Tag Archives: book reviews

Book Review – April 2017

25 Apr

This month has been full of reading, folks! I’ve made a conscious effort to pick up a book instead of turn on the tv, and this month’s list is the result.

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When Bad Things Happen to Good People  by Harold S. Kuchner  – Striving to answer the age-old question ‘why, God?’, Kuchner shares the doubts and fears that often come with the question. He shares his wisdom as a rabbi, reader and parent in the hopes to bring comfort to the reader.

~This was recommended to me – that’s the only reason I finished it. I’m not a fan of this book. There were very few points that were made that I either didn’t already know or agreed with. That probably sounds arrogant but I don’t mean it to be. He has different beliefs than I do, and his including those (evolution for one), I felt to be unnecessary and distracted from the point of the entire book. If I rated these, this would be half a star.

The Shepherd’s Voice by Robin Lee Hatcher – Finally free from prison, Gabe has a hard time finding work during the Great Depression. He heads home, hoping his father will take him in. Instead he finds compassion and faith when Akira offers him a job and a home.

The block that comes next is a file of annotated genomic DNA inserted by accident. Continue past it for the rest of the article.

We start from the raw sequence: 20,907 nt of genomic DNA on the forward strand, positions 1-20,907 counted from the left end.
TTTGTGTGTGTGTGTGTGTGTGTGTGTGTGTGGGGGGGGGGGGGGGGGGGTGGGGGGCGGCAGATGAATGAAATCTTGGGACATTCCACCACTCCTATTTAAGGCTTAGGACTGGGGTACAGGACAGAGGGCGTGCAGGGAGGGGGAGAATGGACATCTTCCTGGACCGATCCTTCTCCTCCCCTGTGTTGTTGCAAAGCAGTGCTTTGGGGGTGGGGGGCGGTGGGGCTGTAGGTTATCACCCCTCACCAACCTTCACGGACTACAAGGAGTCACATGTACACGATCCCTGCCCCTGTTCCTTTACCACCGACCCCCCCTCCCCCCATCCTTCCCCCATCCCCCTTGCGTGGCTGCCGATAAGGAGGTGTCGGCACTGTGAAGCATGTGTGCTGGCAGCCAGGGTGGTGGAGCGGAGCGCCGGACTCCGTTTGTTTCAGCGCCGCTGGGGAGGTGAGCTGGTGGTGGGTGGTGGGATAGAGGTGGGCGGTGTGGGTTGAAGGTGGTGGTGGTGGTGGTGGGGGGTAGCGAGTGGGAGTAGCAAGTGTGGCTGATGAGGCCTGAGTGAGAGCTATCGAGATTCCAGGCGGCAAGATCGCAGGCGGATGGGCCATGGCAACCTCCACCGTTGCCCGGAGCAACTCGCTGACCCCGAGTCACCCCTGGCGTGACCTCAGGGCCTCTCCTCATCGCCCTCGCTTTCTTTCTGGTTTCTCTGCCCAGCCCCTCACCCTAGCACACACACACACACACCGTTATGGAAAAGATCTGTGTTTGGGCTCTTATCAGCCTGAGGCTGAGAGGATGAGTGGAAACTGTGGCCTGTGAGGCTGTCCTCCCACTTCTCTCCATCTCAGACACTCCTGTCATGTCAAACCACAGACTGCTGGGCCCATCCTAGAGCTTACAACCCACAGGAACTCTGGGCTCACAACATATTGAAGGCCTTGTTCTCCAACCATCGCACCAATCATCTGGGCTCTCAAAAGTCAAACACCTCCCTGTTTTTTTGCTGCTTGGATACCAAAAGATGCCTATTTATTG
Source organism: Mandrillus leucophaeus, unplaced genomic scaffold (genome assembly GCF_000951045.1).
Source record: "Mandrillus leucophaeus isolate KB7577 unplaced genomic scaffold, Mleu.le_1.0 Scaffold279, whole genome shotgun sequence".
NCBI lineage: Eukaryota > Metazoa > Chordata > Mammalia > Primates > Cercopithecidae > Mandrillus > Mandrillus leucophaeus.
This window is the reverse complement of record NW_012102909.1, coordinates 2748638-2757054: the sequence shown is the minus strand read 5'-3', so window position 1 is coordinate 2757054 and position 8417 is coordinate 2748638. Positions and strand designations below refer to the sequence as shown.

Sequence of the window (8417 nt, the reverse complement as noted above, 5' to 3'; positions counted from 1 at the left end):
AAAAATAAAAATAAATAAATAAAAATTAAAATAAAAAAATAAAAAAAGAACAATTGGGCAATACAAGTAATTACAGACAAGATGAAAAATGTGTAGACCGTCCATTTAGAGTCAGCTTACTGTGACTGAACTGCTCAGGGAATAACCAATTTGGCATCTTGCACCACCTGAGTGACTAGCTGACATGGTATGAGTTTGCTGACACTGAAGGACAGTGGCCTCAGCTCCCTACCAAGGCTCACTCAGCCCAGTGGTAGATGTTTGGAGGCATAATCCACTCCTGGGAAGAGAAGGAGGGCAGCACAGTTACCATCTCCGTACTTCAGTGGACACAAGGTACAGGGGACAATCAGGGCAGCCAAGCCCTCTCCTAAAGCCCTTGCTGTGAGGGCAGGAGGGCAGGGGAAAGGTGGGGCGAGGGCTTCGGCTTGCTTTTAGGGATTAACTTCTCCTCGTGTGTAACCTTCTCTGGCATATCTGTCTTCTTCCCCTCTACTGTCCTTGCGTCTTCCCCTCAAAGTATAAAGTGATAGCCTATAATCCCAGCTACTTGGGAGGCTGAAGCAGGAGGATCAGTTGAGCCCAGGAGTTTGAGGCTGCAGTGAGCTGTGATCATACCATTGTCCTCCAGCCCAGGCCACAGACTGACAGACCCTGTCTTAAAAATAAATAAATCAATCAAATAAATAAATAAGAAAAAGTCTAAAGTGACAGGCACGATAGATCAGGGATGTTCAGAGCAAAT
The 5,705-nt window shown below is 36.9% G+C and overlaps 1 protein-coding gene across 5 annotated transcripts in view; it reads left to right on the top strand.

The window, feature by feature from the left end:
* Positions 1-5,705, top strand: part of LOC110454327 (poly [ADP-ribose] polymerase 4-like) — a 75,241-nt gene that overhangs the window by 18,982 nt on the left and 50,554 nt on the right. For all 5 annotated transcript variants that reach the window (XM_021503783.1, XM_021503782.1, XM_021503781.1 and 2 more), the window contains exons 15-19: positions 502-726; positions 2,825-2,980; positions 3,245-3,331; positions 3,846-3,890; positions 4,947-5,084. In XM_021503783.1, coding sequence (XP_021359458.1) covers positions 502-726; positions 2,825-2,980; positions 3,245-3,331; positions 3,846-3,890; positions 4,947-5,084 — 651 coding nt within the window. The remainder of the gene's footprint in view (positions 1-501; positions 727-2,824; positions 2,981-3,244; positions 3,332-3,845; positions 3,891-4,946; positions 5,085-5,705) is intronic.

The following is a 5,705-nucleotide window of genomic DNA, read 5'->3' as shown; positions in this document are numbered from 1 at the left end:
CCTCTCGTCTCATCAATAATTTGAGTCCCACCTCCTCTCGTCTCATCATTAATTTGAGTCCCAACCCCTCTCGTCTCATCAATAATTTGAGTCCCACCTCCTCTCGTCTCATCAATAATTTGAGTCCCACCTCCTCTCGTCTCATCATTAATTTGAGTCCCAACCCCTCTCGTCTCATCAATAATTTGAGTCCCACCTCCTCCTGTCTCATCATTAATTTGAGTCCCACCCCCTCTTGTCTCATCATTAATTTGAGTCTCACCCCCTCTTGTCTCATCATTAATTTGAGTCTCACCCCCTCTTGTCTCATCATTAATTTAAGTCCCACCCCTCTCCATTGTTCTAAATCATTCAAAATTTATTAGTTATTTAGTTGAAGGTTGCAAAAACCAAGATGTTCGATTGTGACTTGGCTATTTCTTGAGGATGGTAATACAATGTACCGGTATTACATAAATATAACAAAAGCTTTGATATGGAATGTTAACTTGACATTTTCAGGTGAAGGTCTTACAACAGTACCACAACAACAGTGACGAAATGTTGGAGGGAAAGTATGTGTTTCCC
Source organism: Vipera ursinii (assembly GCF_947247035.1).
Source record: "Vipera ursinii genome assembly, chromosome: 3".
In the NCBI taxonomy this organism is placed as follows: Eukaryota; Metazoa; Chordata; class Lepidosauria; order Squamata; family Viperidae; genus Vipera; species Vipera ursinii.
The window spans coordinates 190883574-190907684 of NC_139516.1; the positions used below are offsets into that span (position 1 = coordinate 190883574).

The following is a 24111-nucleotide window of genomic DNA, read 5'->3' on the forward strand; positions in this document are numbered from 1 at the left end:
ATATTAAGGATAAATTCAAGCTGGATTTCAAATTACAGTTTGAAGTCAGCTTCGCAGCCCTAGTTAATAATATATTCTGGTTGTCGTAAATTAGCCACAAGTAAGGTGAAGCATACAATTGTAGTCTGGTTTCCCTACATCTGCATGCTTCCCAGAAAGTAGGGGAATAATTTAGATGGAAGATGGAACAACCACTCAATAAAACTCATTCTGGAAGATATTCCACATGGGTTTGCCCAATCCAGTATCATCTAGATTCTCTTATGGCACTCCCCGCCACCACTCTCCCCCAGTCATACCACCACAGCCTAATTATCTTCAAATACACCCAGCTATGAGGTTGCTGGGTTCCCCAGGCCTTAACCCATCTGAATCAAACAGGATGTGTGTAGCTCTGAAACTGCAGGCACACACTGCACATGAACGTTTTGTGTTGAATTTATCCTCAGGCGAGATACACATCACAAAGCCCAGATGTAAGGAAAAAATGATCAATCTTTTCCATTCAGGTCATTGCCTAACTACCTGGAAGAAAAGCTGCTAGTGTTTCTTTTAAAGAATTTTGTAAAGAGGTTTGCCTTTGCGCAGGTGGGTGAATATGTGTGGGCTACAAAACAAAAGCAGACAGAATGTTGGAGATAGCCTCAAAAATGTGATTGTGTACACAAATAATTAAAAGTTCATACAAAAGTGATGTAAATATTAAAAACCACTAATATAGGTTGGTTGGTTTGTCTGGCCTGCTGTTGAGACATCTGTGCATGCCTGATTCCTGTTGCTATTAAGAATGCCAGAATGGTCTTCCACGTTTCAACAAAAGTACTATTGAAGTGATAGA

~This is a favorite that I read once a year. I love the journey that Gabe and Akira go through. As well as the faith and life lessons peppered throughout. Plus it’s set in the 1940’s (?) in Idaho. Fantastic setting.

Rose in Bloom by Louisa May Alcott – As a sequel to Eight Cousins,  we revisit Rose after she’s traveled the world for two years. She’s decided that before she marries, she wants to show that she’s an independent young woman. But the world is at odds with her decision, making her wonder just who her true friends are.

~Another delightful story from Alcott. The twists were unexpected and surprising – I had a hard time putting it down! In fact, i read it in just a few days. Highly recommend this, young or old.

Captain’s Courageous by Rudyard Kipling – When young millionaire, Harvey, is swept overboard and rescued by a fishing boat, his life is forever changed. The crew teaches him how to fish, and how to be a man.